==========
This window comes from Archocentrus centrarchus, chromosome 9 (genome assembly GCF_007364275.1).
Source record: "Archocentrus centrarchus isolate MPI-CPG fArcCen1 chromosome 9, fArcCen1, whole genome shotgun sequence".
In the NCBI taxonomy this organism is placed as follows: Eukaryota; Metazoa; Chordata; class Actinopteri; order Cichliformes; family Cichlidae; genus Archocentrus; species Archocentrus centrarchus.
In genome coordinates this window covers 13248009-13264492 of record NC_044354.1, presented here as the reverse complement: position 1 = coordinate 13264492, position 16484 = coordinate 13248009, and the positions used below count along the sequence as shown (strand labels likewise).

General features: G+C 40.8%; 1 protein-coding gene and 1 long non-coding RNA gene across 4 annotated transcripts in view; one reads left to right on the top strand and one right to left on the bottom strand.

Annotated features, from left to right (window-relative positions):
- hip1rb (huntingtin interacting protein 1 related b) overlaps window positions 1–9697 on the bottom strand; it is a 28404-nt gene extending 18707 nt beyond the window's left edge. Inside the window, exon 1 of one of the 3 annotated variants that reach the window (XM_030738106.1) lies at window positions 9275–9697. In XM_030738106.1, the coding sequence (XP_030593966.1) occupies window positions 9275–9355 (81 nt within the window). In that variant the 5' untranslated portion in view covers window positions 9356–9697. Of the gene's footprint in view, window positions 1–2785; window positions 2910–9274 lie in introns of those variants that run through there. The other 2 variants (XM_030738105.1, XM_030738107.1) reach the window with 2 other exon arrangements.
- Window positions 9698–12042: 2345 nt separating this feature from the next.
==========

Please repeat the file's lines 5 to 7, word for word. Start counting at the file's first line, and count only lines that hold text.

General features: G+C 40.8%; 1 protein-coding gene and 1 long non-coding RNA gene across 4 annotated transcripts in view; one reads left to right on the top strand and one right to left on the bottom strand.

Annotated features, from left to right (window-relative positions):
- hip1rb (huntingtin interacting protein 1 related b) overlaps window positions 1–9697 on the bottom strand; it is a 28404-nt gene extending 18707 nt beyond the window's left edge. Inside the window, exon 1 of one of the 3 annotated variants that reach the window (XM_030738106.1) lies at window positions 9275–9697. In XM_030738106.1, the coding sequence (XP_030593966.1) occupies window positions 9275–9355 (81 nt within the window). In that variant the 5' untranslated portion in view covers window positions 9356–9697. Of the gene's footprint in view, window positions 1–2785; window positions 2910–9274 lie in introns of those variants that run through there. The other 2 variants (XM_030738105.1, XM_030738107.1) reach the window with 2 other exon arrangements.